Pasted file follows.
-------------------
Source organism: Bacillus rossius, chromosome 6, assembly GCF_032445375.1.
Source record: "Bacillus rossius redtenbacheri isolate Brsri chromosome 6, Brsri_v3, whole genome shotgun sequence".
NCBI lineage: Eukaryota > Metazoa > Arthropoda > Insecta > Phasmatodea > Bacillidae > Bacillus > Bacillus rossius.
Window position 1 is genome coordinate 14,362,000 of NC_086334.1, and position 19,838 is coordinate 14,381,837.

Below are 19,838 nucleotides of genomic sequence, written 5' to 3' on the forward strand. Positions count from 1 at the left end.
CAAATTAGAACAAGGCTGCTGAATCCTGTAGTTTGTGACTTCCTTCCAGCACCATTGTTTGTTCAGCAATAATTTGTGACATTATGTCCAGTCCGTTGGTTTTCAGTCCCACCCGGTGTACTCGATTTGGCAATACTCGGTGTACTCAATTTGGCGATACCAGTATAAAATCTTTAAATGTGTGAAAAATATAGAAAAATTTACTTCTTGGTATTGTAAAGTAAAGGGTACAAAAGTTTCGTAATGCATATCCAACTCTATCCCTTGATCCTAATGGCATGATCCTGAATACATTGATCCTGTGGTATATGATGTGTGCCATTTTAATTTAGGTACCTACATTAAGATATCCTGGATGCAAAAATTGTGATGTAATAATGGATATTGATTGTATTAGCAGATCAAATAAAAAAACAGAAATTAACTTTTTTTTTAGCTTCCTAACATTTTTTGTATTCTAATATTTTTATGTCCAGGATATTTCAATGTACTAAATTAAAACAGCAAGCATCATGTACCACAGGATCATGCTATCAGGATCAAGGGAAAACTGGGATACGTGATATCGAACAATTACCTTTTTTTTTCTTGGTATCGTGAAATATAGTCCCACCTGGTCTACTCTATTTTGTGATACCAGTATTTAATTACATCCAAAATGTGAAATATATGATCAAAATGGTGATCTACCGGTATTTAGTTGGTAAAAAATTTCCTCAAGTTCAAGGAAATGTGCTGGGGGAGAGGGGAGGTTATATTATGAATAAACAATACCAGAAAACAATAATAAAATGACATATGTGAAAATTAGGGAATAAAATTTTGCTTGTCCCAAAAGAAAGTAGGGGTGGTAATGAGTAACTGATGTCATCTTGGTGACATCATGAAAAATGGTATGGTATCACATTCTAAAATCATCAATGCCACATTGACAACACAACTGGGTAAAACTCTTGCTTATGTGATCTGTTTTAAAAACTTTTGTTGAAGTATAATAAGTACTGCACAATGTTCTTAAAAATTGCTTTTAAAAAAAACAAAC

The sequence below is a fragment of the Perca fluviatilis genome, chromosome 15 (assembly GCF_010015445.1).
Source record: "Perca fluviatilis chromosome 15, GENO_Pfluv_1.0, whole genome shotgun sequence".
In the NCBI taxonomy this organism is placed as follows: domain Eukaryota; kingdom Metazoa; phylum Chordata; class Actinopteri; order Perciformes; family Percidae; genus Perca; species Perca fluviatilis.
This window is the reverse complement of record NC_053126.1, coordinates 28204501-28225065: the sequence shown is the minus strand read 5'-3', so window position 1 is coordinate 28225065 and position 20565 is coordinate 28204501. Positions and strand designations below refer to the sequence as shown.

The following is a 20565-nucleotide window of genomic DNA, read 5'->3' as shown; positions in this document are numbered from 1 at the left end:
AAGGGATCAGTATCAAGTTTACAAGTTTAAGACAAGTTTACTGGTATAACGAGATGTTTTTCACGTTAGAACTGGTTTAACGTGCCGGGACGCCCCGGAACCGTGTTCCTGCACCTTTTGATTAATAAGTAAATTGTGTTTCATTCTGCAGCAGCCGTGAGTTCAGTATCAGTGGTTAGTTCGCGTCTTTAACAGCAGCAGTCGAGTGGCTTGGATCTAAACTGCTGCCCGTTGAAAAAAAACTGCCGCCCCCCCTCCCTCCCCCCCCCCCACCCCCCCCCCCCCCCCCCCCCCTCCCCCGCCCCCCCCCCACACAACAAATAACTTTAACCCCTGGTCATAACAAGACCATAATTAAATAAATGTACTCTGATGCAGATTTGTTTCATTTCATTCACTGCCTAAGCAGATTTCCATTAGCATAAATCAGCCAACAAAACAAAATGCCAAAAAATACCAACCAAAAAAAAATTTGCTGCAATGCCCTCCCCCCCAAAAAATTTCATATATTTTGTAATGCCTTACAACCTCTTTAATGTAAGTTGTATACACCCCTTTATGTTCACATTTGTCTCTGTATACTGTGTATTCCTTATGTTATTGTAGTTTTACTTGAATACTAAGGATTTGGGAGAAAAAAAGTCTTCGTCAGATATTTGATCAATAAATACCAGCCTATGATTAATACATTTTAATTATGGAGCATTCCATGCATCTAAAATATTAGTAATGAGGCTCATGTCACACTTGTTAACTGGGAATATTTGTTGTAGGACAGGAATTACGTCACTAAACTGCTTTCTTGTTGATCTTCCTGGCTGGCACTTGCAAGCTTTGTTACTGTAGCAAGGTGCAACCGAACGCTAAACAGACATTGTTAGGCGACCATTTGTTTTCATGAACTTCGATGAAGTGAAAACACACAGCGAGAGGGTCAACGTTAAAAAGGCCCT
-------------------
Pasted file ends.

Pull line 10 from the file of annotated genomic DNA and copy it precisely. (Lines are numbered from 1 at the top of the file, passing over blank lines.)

This window is the reverse complement of record NC_053126.1, coordinates 28204501-28225065: the sequence shown is the minus strand read 5'-3', so window position 1 is coordinate 28225065 and position 20565 is coordinate 28204501. Positions and strand designations below refer to the sequence as shown.